The photo is of the worst one & it's not too bad, but when you see the quality of the engineering in the composite parts of the car, I was expecting better than this.

Anyway, I left work early & visited Margnor & bought a selection of shiny things, among them were some beefy square washers to put over the sunken areas & spread the load out to the side walls of the tube.

All of that is way in the future though. I disconnected the front track arms, steering links, brake lines, gear shift & strut top mounts, so the front of the car was just resting on the suspension. 

I'd already put an engine "skate" under the engine & gearbox, so I wrapped a chain round the lower cross tube, hooked that onto the electric hoist & pushed the button.

The car rose, I took it up in small amounts as the higher it got, the more weight is on the back wheels, then when it looked properly scary I was able to wheel the engine skate out from under the
car & roll the car back a little to give me some space to work on the engine.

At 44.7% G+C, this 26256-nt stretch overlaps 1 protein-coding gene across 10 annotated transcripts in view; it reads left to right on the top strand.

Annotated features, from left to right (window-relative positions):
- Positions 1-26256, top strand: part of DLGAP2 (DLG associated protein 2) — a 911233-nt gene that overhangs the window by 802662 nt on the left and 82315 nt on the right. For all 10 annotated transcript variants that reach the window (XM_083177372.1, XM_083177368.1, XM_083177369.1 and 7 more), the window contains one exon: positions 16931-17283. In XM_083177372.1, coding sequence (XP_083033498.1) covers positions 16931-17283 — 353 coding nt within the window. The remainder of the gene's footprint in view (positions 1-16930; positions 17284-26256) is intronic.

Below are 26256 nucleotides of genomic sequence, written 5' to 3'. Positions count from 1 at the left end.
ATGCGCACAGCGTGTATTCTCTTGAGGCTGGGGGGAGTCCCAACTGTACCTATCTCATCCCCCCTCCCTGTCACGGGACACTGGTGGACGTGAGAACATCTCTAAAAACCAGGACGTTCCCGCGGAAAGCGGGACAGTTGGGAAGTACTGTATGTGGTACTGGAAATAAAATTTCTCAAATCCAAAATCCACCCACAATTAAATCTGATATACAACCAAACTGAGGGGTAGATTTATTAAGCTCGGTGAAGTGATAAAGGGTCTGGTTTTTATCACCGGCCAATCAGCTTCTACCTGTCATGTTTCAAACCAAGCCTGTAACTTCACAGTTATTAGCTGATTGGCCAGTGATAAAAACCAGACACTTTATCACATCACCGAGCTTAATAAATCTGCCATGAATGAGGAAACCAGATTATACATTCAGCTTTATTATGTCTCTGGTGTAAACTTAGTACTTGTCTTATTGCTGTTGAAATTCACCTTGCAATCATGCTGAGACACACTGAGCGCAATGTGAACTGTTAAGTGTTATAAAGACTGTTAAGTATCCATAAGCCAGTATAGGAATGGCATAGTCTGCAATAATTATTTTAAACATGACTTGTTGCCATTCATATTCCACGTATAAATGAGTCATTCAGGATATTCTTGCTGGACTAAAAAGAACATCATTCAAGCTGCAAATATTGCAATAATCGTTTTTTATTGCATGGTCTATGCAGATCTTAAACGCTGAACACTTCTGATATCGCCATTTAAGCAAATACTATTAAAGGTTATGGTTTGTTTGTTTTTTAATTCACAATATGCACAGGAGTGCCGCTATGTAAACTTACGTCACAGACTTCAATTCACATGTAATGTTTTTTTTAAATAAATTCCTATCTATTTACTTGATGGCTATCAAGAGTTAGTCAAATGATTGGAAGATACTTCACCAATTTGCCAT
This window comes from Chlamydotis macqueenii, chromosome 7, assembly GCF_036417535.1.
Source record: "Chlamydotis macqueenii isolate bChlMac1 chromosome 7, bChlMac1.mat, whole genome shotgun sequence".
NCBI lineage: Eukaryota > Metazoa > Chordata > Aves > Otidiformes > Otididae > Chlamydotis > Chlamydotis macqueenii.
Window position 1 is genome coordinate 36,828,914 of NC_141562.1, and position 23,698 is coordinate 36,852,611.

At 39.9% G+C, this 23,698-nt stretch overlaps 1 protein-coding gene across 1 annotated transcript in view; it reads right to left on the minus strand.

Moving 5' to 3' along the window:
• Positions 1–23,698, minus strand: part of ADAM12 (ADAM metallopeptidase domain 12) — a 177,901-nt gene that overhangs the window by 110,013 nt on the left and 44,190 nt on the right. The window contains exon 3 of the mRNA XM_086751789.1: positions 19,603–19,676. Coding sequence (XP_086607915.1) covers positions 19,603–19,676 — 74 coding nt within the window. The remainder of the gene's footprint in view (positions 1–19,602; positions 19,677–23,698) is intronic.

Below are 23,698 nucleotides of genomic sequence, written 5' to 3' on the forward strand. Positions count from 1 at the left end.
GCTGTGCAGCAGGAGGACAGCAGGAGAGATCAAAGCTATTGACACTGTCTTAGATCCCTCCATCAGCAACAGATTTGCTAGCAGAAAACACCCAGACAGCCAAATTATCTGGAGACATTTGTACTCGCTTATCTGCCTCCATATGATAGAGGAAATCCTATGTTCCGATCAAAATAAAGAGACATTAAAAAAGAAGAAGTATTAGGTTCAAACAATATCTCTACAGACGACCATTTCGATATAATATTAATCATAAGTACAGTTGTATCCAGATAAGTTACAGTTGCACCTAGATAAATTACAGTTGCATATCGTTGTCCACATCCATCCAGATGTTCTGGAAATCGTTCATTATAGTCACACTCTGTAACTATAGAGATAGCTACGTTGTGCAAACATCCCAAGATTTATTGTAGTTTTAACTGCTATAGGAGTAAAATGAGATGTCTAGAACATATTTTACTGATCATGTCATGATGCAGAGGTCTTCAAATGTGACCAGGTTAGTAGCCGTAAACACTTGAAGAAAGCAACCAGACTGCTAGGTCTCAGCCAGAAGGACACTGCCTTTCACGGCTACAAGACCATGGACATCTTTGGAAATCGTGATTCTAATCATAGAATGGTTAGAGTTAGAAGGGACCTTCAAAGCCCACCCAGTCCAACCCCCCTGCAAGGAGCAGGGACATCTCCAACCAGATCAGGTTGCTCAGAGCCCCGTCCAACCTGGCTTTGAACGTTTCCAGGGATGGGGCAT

I've now dropped the car down onto axle stands so I can clean & paint the front subframe, it's not badly rusted but after the new sections are welded in, I shall wire brush it & re-teat it all before the new engine goes in.

The new engine also needs a coat of paint & probably a cam belt, but hopefully it won't be too long before they're getting mated back together.

Then the hard work starts with the engine bay wiring & locating equipment. I think I may be able to re-locate the battery to the boot to free up some space under the bonnet. There's plenty of room in the boot, basically the whole rear half of the car is storage.

Wednesday 11 November 2020


 Last weekend I girded my loins & set to taking the Quantum apart. As usual the engine started up straight away so I could square it up in the garage - I just hope it's as reliable when all this is over.

I took all the ancillaries off & put some parts through my new parts washer ready for paint. It's pretty obvious the engine isn't going to come off the gearbox because the sub-fame's in the way, so the plan is to lift the car off the engine / gearbox / front suspension.